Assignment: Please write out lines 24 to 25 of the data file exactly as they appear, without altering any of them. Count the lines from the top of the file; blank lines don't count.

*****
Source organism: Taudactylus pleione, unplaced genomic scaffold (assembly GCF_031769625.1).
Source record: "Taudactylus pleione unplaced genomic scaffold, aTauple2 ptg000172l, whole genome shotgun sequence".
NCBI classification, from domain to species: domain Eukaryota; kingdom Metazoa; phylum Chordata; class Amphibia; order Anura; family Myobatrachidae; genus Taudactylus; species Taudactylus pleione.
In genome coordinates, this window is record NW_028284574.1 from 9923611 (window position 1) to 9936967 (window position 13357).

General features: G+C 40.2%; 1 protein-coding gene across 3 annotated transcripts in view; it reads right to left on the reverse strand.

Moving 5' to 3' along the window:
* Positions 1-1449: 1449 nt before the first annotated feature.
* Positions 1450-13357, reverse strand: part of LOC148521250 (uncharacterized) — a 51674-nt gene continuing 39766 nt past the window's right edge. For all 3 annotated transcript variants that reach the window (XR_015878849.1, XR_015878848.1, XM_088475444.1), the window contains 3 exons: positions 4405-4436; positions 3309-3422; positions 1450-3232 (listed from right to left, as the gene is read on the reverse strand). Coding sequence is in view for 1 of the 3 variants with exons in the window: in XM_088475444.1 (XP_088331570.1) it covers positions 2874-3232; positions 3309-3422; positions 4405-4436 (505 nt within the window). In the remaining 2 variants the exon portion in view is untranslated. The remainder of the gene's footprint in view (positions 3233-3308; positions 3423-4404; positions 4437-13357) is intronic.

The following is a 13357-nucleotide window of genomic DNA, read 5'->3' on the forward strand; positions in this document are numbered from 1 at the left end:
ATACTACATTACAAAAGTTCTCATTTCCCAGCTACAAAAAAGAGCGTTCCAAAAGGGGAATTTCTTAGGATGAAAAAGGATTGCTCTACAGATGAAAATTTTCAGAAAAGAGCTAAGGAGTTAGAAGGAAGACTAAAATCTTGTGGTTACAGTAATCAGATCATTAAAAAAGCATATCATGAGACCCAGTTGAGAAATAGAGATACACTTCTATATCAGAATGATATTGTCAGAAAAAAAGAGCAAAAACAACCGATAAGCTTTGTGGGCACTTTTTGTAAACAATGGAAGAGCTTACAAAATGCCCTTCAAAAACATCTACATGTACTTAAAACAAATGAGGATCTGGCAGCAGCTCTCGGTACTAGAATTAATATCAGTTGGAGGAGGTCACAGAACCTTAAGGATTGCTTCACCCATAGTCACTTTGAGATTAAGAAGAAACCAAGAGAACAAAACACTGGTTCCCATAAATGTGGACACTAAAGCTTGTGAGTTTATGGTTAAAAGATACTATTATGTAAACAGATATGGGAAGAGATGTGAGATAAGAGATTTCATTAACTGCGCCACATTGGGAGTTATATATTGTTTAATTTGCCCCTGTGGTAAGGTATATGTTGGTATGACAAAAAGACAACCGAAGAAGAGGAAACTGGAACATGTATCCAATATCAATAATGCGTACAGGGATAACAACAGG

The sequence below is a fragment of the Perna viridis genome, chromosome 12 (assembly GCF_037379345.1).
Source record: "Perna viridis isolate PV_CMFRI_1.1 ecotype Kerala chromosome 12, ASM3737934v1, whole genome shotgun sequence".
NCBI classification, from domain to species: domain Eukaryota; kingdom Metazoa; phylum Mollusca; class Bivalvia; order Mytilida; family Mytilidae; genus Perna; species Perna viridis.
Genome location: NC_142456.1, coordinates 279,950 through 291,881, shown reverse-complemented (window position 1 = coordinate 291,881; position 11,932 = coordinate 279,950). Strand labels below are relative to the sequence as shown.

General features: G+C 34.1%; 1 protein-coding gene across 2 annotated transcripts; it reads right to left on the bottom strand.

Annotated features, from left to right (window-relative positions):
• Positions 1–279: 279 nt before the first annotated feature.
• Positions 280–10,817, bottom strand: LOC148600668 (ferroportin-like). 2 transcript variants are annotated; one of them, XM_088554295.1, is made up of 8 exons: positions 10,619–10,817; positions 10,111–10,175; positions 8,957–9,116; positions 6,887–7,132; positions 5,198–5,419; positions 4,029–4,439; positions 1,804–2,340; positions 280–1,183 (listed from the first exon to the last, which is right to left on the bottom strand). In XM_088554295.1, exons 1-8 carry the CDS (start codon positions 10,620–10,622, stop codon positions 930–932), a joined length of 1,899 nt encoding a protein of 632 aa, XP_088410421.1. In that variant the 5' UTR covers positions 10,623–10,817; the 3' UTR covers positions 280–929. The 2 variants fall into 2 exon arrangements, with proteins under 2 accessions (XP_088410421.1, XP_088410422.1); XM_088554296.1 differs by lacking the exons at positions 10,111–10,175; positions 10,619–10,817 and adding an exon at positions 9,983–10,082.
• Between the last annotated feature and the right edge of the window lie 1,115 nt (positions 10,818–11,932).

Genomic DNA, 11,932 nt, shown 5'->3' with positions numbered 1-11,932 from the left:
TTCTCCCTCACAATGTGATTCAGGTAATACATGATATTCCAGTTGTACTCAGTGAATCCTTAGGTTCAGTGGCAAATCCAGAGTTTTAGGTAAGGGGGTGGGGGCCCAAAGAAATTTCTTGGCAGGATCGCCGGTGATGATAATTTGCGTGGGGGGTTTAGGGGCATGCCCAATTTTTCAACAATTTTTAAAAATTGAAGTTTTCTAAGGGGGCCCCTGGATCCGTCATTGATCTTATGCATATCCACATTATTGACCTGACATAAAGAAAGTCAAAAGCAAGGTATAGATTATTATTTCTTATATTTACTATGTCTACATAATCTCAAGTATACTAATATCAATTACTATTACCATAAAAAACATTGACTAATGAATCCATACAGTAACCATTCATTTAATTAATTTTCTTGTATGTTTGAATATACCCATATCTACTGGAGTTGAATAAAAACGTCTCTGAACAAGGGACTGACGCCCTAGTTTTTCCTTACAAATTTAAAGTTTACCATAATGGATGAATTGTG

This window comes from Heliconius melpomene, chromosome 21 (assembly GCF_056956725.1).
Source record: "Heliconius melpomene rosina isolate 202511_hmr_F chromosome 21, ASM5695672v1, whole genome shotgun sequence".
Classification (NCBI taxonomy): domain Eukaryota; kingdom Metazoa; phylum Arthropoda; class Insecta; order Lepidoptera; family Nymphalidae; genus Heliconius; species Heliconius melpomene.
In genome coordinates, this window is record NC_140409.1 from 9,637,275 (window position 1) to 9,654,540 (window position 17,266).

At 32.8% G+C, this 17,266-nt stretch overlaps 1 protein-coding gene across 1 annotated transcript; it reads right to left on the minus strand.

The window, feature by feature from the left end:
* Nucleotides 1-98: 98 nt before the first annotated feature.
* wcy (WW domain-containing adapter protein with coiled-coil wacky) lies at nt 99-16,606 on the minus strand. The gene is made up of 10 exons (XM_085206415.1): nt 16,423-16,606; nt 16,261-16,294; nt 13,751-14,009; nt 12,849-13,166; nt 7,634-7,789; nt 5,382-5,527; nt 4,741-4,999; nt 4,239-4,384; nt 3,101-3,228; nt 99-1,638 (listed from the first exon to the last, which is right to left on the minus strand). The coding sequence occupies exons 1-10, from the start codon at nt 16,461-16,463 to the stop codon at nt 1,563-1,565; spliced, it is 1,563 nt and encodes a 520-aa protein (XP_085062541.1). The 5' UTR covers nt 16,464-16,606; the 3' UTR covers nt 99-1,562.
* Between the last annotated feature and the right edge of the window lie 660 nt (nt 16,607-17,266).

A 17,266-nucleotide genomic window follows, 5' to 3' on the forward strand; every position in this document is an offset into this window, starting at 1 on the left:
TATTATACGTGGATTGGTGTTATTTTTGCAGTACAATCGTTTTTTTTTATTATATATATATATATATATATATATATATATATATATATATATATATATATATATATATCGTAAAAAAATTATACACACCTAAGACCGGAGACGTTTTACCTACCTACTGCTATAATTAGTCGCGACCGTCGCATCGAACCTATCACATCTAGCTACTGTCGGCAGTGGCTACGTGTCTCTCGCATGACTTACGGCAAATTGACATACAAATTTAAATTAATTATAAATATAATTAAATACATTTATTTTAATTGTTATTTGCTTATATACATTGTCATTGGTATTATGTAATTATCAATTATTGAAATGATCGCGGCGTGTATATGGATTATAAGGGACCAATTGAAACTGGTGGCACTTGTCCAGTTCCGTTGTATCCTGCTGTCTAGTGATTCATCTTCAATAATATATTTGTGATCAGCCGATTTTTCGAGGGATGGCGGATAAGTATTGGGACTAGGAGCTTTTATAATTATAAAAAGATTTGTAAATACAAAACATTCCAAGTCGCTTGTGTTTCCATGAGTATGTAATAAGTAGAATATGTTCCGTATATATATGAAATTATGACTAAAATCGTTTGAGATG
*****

Classification (NCBI taxonomy): domain Eukaryota; kingdom Metazoa; phylum Arthropoda; class Insecta; order Lepidoptera; family Nymphalidae; genus Heliconius; species Heliconius melpomene.
In genome coordinates, this window is record NC_140409.1 from 9,637,275 (window position 1) to 9,654,540 (window position 17,266).